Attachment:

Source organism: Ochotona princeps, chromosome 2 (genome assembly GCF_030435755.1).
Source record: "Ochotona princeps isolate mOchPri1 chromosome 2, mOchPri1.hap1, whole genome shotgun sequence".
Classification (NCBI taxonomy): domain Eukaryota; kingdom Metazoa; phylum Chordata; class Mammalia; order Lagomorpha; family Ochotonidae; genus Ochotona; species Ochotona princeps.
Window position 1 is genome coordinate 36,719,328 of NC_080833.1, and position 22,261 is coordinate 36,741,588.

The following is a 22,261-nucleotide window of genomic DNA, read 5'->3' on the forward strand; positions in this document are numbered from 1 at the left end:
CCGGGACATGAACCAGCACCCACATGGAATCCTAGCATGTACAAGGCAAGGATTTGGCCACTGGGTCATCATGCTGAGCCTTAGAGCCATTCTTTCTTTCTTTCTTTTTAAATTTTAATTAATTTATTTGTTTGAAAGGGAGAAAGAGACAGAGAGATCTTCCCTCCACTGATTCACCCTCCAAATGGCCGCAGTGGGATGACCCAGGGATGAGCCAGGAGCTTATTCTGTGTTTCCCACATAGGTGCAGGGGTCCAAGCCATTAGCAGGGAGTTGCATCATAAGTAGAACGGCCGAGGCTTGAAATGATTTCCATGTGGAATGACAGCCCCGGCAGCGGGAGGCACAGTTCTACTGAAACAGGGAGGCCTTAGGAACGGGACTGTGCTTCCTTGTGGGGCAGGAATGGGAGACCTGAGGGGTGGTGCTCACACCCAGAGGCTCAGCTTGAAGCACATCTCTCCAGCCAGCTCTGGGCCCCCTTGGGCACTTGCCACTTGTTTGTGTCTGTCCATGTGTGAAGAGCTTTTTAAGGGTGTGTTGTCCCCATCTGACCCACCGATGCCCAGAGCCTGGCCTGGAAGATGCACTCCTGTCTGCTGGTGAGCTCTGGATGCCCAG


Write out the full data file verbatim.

Source organism: Ochotona princeps, chromosome 2 (genome assembly GCF_030435755.1).
Source record: "Ochotona princeps isolate mOchPri1 chromosome 2, mOchPri1.hap1, whole genome shotgun sequence".
Classification (NCBI taxonomy): domain Eukaryota; kingdom Metazoa; phylum Chordata; class Mammalia; order Lagomorpha; family Ochotonidae; genus Ochotona; species Ochotona princeps.
Window position 1 is genome coordinate 36,719,328 of NC_080833.1, and position 22,261 is coordinate 36,741,588.

The following is a 22,261-nucleotide window of genomic DNA, read 5'->3' on the forward strand; positions in this document are numbered from 1 at the left end:
CCGGGACATGAACCAGCACCCACATGGAATCCTAGCATGTACAAGGCAAGGATTTGGCCACTGGGTCATCATGCTGAGCCTTAGAGCCATTCTTTCTTTCTTTCTTTTTAAATTTTAATTAATTTATTTGTTTGAAAGGGAGAAAGAGACAGAGAGATCTTCCCTCCACTGATTCACCCTCCAAATGGCCGCAGTGGGATGACCCAGGGATGAGCCAGGAGCTTATTCTGTGTTTCCCACATAGGTGCAGGGGTCCAAGCCATTAGCAGGGAGTTGCATCATAAGTAGAACGGCCGAGGCTTGAAATGATTTCCATGTGGAATGACAGCCCCGGCAGCGGGAGGCACAGTTCTACTGAAACAGGGAGGCCTTAGGAACGGGACTGTGCTTCCTTGTGGGGCAGGAATGGGAGACCTGAGGGGTGGTGCTCACACCCAGAGGCTCAGCTTGAAGCACATCTCTCCAGCCAGCTCTGGGCCCCCTTGGGCACTTGCCACTTGTTTGTGTCTGTCCATGTGTGAAGAGCTTTTTAAGGGTGTGTTGTCCCCATCTGACCCACCGATGCCCAGAGCCTGGCCTGGAAGATGCACTCCTGTCTGCTGGTGAGCTCTGGATGCCCAG